Bing Webmaster Tools: How and why to set it up

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  • January 8, 2014

Bing Webmaster Tools is essential, regardless of whether you’re trying to optimise your website for search or not.

Though many of the functions are present in Google’s Webmaster Tools platform too, there is definitely some added value in having both set up.

Recovering from manual actions

Bing Webmaster Tools supplies a different list of backlinks to Google Webmaster Tools, making it an incredibly useful tool for diagnosing and recovering link related penalties.

Though Duane Forrester – Senior Product Manager for Bing Webmaster Tools – has previously said that it’s much harder to get penalised in Bing than it is to be landed with a manual action from Google, Bing Webmaster Tools is as essential as Google’s platform for penalty removal.


Google Webmaster Tools only displays a small percentage of your entire backlink profile – and often won’t initially show the links that Google’s Webspam Team will cite when you fail your first reconsideration request – so it’s important to gather as much information as possible.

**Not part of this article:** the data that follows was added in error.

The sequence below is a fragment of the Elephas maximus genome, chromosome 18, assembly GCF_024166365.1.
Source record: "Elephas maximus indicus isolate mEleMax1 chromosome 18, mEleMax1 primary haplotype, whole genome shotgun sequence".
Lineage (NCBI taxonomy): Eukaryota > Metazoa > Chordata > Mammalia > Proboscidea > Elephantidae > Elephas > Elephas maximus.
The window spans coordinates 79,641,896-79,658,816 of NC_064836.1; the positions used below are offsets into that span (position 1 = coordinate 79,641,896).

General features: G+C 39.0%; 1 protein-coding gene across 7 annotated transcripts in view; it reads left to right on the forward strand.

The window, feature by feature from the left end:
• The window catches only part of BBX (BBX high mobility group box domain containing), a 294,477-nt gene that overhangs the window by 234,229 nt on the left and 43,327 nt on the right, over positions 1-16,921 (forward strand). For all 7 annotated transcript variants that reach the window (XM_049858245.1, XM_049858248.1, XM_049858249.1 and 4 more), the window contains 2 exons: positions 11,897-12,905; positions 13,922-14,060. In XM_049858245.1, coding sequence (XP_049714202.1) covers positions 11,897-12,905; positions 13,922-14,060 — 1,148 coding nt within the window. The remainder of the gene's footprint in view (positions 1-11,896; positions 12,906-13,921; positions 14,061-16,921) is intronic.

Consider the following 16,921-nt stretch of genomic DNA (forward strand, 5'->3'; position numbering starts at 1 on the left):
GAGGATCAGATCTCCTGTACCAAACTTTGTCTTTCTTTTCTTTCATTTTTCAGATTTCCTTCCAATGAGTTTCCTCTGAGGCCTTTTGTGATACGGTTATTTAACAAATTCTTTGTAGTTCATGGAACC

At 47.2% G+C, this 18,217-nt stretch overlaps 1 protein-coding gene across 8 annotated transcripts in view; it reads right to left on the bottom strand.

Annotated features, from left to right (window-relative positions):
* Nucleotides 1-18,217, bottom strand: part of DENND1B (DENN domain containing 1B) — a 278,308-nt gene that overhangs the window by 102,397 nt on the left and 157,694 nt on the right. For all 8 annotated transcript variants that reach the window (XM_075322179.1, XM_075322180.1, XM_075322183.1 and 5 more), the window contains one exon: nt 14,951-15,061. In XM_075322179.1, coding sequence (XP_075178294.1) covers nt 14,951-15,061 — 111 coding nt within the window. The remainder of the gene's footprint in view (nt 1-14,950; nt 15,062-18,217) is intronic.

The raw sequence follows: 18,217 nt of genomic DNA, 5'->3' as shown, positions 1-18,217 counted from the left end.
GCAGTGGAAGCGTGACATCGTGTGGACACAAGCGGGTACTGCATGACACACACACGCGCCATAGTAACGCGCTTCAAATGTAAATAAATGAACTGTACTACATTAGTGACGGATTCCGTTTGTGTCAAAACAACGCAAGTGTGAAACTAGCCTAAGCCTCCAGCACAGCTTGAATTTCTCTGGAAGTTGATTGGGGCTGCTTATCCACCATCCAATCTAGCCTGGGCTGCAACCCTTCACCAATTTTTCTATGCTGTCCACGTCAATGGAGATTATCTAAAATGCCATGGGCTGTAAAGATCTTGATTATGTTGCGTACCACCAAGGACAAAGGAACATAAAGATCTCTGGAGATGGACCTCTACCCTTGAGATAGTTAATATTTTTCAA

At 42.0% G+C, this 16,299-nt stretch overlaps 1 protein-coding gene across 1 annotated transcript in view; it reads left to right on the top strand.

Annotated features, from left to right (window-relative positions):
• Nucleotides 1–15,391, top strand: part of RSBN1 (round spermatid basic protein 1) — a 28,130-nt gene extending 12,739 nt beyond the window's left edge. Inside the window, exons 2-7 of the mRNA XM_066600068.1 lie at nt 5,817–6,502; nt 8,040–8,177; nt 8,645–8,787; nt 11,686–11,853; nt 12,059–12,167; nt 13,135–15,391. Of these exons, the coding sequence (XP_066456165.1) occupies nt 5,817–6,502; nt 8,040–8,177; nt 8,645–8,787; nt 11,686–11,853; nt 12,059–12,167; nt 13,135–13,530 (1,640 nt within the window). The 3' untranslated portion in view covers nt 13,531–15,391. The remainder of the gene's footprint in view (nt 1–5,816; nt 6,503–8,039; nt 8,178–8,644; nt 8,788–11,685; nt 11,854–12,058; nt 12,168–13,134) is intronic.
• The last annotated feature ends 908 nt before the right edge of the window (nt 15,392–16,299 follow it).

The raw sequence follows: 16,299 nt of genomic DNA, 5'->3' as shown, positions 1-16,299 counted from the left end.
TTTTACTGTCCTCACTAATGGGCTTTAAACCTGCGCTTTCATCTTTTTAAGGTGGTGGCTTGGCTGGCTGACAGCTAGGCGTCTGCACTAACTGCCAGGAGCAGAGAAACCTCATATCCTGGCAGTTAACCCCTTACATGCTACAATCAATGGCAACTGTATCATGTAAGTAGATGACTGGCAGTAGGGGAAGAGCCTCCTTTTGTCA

Bearing in mind that right now you’re looking at a combined £162 per month for Ahrefs, Majestic and Open Site Explorer (plus a lot of other useful features in those suites besides backlink data obviously) the fact that Bing Webmaster Tools is free should make it a no brainer.

Connected Pages

In addition to tracking websites you own using Bing’s Webmaster Tools, since November 2013 you can measure traffic to your social profiles too. This includes keyword search data – now almost completely missing from Google Analytics – as well as a host of other information to compliment the extensive list of other useful information you didn’t know Bing gave you.

How useful is tracking information around social profiles though? Well, with earned media representing up to 80 percent of your potential reach, you need all the data you can get on channels you own in order to make them most of them and provide positive ROI. Does Bing deliver on its promise?

Brands are regularly advised to sign up for social networks in order to occupy as many of the first page results when users Google their names; not just to ensure they’re capturing as much traffic as possible (which you can now measure in Bing at least), but to prevent potential customers spotting negative press and reviews.

Enter a brand name into Google and autosuggest implies that people who want to find the brand’s Twitter profile will search for it specifically e.g., “branded3 twitter”. That is of course if people are using a search engine like Google or Bing to find social profiles; people are more likely to use Twitter and Facebook’s own internal search functions (one reason why it’s very useful to get verified).